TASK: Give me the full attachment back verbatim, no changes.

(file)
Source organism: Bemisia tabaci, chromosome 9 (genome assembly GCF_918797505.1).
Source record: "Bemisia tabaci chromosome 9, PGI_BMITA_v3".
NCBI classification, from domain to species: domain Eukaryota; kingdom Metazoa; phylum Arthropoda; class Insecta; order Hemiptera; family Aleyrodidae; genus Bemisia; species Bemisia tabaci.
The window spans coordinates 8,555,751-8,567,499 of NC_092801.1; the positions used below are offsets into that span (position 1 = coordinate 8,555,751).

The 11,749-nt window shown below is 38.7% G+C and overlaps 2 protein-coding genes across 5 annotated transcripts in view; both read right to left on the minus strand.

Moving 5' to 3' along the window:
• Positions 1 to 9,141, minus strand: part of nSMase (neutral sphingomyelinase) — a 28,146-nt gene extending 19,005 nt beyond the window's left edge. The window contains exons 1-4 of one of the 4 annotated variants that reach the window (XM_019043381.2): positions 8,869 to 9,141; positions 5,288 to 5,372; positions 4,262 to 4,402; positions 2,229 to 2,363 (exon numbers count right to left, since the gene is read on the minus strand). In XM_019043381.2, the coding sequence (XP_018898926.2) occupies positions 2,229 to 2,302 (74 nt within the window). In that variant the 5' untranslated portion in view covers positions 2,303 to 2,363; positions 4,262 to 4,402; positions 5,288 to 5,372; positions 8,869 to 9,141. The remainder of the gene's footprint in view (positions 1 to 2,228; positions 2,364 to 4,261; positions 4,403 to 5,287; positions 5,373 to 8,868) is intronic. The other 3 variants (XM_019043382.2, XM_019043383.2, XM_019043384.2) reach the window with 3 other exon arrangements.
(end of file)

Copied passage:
Source organism: Bemisia tabaci, chromosome 9 (genome assembly GCF_918797505.1).
Source record: "Bemisia tabaci chromosome 9, PGI_BMITA_v3".
NCBI classification, from domain to species: domain Eukaryota; kingdom Metazoa; phylum Arthropoda; class Insecta; order Hemiptera; family Aleyrodidae; genus Bemisia; species Bemisia tabaci.
The window spans coordinates 8,555,751-8,567,499 of NC_092801.1; the positions used below are offsets into that span (position 1 = coordinate 8,555,751).

The 11,749-nt window shown below is 38.7% G+C and overlaps 2 protein-coding genes across 5 annotated transcripts in view; both read right to left on the minus strand.

Moving 5' to 3' along the window:
• Positions 1 to 9,141, minus strand: part of nSMase (neutral sphingomyelinase) — a 28,146-nt gene extending 19,005 nt beyond the window's left edge. The window contains exons 1-4 of one of the 4 annotated variants that reach the window (XM_019043381.2): positions 8,869 to 9,141; positions 5,288 to 5,372; positions 4,262 to 4,402; positions 2,229 to 2,363 (exon numbers count right to left, since the gene is read on the minus strand). In XM_019043381.2, the coding sequence (XP_018898926.2) occupies positions 2,229 to 2,302 (74 nt within the window). In that variant the 5' untranslated portion in view covers positions 2,303 to 2,363; positions 4,262 to 4,402; positions 5,288 to 5,372; positions 8,869 to 9,141. The remainder of the gene's footprint in view (positions 1 to 2,228; positions 2,364 to 4,261; positions 4,403 to 5,287; positions 5,373 to 8,868) is intronic. The other 3 variants (XM_019043382.2, XM_019043383.2, XM_019043384.2) reach the window with 3 other exon arrangements.